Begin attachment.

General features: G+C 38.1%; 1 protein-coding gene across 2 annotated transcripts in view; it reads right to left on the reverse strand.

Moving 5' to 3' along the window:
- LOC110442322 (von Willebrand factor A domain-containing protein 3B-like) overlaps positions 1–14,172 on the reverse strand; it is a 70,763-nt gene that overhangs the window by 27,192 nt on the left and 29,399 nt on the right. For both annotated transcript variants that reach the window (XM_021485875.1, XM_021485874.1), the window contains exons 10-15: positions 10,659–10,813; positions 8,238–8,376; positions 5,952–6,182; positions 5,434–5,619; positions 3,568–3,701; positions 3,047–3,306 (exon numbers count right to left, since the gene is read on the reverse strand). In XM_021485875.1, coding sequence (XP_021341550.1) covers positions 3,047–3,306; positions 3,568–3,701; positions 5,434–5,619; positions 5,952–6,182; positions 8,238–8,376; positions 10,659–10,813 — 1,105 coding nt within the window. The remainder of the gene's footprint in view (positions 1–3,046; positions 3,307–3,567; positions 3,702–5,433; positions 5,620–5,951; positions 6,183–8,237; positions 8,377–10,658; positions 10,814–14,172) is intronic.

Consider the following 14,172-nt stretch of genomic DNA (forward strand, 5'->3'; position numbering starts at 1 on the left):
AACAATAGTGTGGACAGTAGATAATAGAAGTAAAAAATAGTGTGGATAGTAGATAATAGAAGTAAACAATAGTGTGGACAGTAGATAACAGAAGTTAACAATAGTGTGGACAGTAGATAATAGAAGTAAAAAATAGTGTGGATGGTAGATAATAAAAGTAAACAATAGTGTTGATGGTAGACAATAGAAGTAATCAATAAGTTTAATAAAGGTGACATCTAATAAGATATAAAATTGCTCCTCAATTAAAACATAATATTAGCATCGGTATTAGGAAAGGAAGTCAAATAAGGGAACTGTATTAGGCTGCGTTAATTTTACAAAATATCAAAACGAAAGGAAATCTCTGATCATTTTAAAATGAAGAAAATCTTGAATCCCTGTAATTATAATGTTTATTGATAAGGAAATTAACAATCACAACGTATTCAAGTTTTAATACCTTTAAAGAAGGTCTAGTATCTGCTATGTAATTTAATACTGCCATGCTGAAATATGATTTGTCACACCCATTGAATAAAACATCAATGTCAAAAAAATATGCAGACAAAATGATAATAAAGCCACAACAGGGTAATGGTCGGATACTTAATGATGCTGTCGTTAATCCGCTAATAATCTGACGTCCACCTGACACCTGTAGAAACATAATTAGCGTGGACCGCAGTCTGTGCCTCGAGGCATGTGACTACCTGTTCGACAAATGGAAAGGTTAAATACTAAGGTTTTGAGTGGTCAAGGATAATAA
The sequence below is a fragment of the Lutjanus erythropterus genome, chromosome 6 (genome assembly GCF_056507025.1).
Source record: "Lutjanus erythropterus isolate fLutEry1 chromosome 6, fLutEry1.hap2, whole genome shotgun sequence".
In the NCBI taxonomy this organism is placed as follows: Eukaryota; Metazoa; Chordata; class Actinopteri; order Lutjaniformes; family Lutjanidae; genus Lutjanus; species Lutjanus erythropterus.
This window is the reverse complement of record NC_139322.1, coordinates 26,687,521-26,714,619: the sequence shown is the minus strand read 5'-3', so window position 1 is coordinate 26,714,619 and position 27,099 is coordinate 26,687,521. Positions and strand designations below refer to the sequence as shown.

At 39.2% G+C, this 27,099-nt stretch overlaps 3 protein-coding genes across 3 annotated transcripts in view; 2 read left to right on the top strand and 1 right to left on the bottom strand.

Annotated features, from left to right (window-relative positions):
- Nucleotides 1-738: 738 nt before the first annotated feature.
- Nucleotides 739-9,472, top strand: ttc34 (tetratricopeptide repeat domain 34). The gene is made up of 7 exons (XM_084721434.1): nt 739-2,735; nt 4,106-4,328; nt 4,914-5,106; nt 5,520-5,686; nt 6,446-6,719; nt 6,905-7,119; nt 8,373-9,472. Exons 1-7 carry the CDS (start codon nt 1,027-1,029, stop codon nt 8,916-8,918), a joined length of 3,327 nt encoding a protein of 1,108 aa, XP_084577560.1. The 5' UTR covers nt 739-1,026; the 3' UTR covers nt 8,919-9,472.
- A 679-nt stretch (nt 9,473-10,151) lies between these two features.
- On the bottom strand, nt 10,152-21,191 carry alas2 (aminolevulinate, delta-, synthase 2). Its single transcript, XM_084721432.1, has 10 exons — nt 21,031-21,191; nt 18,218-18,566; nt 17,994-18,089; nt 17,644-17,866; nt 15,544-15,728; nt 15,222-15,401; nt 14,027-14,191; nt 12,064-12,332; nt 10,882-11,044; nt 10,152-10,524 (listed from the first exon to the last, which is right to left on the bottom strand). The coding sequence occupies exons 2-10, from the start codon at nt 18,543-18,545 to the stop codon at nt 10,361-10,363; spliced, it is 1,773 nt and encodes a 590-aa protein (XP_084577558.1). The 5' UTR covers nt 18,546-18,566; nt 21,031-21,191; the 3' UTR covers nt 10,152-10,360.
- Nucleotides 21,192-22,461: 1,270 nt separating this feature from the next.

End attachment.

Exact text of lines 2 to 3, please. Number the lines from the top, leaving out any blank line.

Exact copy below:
Moving 5' to 3' along the window:
- LOC110442322 (von Willebrand factor A domain-containing protein 3B-like) overlaps positions 1–14,172 on the reverse strand; it is a 70,763-nt gene that overhangs the window by 27,192 nt on the left and 29,399 nt on the right. For both annotated transcript variants that reach the window (XM_021485875.1, XM_021485874.1), the window contains exons 10-15: positions 10,659–10,813; positions 8,238–8,376; positions 5,952–6,182; positions 5,434–5,619; positions 3,568–3,701; positions 3,047–3,306 (exon numbers count right to left, since the gene is read on the reverse strand). In XM_021485875.1, coding sequence (XP_021341550.1) covers positions 3,047–3,306; positions 3,568–3,701; positions 5,434–5,619; positions 5,952–6,182; positions 8,238–8,376; positions 10,659–10,813 — 1,105 coding nt within the window. The remainder of the gene's footprint in view (positions 1–3,046; positions 3,307–3,567; positions 3,702–5,433; positions 5,620–5,951; positions 6,183–8,237; positions 8,377–10,658; positions 10,814–14,172) is intronic.